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April 09, 2005

CNET's Charles Cooper rips on the DMCA

Link: Rethinking the DMCA | Perspectives | CNET News.com.

Ya gotta love this tag line:

"At its inception, many people called it a lousy law. CNET News.com's Charles Cooper says that proved to be too charitable an appraisal."

He's letting it rip, and here are a few of the highlights... don't hold back man, tell 'em what you really think.

Rethinking the DMCA

April 8, 2005, 4:00 AM PT

By Charles Cooper

Time and again since its 1998 passage, the Digital Millennium Copyright Act has proved to be one of the worst-ever pieces of technology legislation.

By now, nearly every sentient being in Silicon Valley must wonder why Congress couldn't have done a better job thinking through the implications of its handicraft before voting the DMCA into law. The act has been responsible for needless litigation and even transmogrified into something of a gag on free expression. More about that in a moment.

[...]

So it was that Congress bowed to the copyright industry's demands and created a marvelously one-sided document. By making it illegal to circumvent technology used by the copyright industries to protect digital content, legislators took care of a key constituency. But they also created an invitation to trouble.

With no clear boundaries and very little legal precedent, the predictable result has been a messy conflict between the public and the moneyed interests. And that's where we are now with the specter of the DMCA, like Marley's Ghost, rising up to chill the spirit of free inquiry when it comes to encryption and computer security research.

Here's my favorite example he gives:

2003: In an extreme example of the application of the DMCA, an Illinois-based manufacturer of garage-door openers claimed that a rival's replacement product violated copyright law. A federal court later dismissed the lawsuit.

Cooper's main point is that the threat of lawsuits is having worse than a chilling effect on free speech, and the suits are being used to keep QA folks from fairly evaluating the software.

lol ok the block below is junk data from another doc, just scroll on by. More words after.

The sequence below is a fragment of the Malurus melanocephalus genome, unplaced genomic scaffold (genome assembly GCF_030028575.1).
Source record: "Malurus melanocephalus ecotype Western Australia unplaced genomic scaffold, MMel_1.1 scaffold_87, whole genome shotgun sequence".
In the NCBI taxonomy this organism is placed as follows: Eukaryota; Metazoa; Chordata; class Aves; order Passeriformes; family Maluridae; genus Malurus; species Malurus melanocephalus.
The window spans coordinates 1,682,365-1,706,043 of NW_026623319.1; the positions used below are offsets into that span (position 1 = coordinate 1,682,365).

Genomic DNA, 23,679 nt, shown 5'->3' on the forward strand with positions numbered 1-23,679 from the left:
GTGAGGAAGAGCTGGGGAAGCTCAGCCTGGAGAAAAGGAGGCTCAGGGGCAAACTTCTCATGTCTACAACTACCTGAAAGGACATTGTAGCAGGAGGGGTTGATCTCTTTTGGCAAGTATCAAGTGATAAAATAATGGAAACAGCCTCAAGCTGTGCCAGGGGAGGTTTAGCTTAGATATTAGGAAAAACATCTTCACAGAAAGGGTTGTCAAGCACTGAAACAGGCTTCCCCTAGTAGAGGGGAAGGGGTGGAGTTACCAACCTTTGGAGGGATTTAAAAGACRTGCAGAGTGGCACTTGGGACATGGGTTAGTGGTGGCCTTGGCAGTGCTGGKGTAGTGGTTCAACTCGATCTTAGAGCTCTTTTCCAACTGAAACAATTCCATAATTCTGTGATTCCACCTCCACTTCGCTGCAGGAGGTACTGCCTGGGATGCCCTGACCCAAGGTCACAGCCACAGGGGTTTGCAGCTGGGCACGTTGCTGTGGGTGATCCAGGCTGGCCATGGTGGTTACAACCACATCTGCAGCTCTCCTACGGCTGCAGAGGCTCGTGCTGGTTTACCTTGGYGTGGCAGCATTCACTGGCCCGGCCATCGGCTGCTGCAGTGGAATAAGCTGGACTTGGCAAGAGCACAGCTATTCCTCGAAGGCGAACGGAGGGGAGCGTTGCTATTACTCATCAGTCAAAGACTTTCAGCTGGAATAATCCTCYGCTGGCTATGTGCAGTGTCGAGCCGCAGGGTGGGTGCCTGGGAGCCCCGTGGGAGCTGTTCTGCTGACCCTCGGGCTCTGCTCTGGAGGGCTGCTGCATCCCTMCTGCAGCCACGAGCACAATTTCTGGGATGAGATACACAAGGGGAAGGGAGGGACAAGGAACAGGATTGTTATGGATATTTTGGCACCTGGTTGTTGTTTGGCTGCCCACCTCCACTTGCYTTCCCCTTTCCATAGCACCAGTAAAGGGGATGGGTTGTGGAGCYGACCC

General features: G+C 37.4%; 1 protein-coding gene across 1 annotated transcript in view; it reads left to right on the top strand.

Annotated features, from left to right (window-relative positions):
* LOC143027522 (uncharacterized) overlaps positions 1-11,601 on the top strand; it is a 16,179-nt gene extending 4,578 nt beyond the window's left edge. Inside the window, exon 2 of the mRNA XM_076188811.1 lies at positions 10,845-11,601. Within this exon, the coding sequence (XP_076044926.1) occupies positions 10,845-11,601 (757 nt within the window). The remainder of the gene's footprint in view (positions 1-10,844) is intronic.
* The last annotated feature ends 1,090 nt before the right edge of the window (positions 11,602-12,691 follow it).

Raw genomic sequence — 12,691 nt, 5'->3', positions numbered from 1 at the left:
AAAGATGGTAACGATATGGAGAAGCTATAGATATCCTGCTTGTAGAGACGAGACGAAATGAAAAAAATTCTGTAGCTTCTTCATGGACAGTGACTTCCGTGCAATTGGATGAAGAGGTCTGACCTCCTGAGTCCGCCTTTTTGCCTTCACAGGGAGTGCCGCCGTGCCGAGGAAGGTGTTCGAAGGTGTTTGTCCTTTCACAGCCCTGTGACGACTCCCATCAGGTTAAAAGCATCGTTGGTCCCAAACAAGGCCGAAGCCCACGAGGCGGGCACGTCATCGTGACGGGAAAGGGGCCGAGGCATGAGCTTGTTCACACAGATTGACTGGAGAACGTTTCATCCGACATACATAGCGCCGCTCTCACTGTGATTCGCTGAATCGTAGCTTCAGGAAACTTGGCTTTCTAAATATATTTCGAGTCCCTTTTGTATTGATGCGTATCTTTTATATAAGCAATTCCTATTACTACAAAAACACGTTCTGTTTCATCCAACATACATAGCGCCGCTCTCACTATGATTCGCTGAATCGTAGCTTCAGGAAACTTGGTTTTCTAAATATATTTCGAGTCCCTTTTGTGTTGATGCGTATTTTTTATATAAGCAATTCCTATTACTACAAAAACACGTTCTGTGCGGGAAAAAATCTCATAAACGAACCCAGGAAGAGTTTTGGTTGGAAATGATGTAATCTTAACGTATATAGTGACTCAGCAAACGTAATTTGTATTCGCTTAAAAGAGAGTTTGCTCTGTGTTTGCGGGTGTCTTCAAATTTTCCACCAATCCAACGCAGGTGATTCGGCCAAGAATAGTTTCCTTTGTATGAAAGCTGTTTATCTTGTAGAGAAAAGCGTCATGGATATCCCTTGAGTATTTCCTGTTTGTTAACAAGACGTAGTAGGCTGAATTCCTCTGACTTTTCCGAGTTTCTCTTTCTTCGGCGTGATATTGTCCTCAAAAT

Now where I come from, that is a form of protected speech under the First Amendment, called "fair comment and criticism." Imagine if such an odious rule were applied to movie and theater critics who gave away endings, for instance!

It seems to me that the whole point of the DMCA is to create a catch-all black box that anything created or produced can be stuck in and held exempt from nearly any kind of scrutiny at all.

This has far-reaching ramifications that Cooper doesn't look at here. I'm talking about proprietary voting software in the US, and its potential for manipulation.

It is beyond my comprehension that ANY kind of legal precedent is allowing Diebold and other e-voting providers to operate outside the public interest and the public trust by monitoring democratic processes inside a black box!

Hypothetically, I'd speculate that if property law (you know, the deeds and such that are open records at most counties in the US) were being created from scratch right now, I think these same folks would find a way to keep property ownership records, hell, all government procedures and processes, in that same black box. Hell, they'd subcontract it out to a private company in the name of government "efficiency," and that company would claim it's paperwork and software was so proprietary that all property records would be closed to the public, unless some "government" or whatever interest wanted to pay for it.

We know what company would be running such a venture in that black box, if that were the case. ChoicePoint.

April 9, 2005 at 11:37 PM in Cyberculture, Democracy, Intellectual Property, Interactivity, Media & Journalism, Politics, Privacy & Free Speech, Web/Tech | Permalink

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